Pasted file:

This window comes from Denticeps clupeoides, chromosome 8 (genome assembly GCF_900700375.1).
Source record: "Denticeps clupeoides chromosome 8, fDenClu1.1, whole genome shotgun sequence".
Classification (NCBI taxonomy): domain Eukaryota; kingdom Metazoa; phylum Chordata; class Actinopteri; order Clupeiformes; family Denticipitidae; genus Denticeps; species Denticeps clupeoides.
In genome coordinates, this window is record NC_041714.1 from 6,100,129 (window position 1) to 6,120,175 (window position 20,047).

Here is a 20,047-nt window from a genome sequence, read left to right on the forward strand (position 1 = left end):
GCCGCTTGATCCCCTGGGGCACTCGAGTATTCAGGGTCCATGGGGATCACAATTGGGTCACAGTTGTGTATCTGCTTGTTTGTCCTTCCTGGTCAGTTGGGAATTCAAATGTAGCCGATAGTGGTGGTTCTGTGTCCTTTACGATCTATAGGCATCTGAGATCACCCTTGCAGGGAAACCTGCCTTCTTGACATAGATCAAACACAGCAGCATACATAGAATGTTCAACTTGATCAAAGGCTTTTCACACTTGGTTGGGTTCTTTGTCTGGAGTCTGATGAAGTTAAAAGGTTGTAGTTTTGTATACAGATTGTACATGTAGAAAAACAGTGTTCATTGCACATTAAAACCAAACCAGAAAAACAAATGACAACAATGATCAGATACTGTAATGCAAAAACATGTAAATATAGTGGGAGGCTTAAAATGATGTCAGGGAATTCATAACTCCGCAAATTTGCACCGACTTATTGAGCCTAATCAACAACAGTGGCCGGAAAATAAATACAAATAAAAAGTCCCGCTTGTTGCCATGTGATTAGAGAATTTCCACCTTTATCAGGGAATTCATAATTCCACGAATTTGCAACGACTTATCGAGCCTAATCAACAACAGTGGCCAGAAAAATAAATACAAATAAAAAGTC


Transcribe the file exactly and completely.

This window comes from Denticeps clupeoides, chromosome 8 (genome assembly GCF_900700375.1).
Source record: "Denticeps clupeoides chromosome 8, fDenClu1.1, whole genome shotgun sequence".
Classification (NCBI taxonomy): domain Eukaryota; kingdom Metazoa; phylum Chordata; class Actinopteri; order Clupeiformes; family Denticipitidae; genus Denticeps; species Denticeps clupeoides.
In genome coordinates, this window is record NC_041714.1 from 6,100,129 (window position 1) to 6,120,175 (window position 20,047).

Here is a 20,047-nt window from a genome sequence, read left to right on the forward strand (position 1 = left end):
GCCGCTTGATCCCCTGGGGCACTCGAGTATTCAGGGTCCATGGGGATCACAATTGGGTCACAGTTGTGTATCTGCTTGTTTGTCCTTCCTGGTCAGTTGGGAATTCAAATGTAGCCGATAGTGGTGGTTCTGTGTCCTTTACGATCTATAGGCATCTGAGATCACCCTTGCAGGGAAACCTGCCTTCTTGACATAGATCAAACACAGCAGCATACATAGAATGTTCAACTTGATCAAAGGCTTTTCACACTTGGTTGGGTTCTTTGTCTGGAGTCTGATGAAGTTAAAAGGTTGTAGTTTTGTATACAGATTGTACATGTAGAAAAACAGTGTTCATTGCACATTAAAACCAAACCAGAAAAACAAATGACAACAATGATCAGATACTGTAATGCAAAAACATGTAAATATAGTGGGAGGCTTAAAATGATGTCAGGGAATTCATAACTCCGCAAATTTGCACCGACTTATTGAGCCTAATCAACAACAGTGGCCGGAAAATAAATACAAATAAAAAGTCCCGCTTGTTGCCATGTGATTAGAGAATTTCCACCTTTATCAGGGAATTCATAATTCCACGAATTTGCAACGACTTATCGAGCCTAATCAACAACAGTGGCCAGAAAAATAAATACAAATAAAAAGTC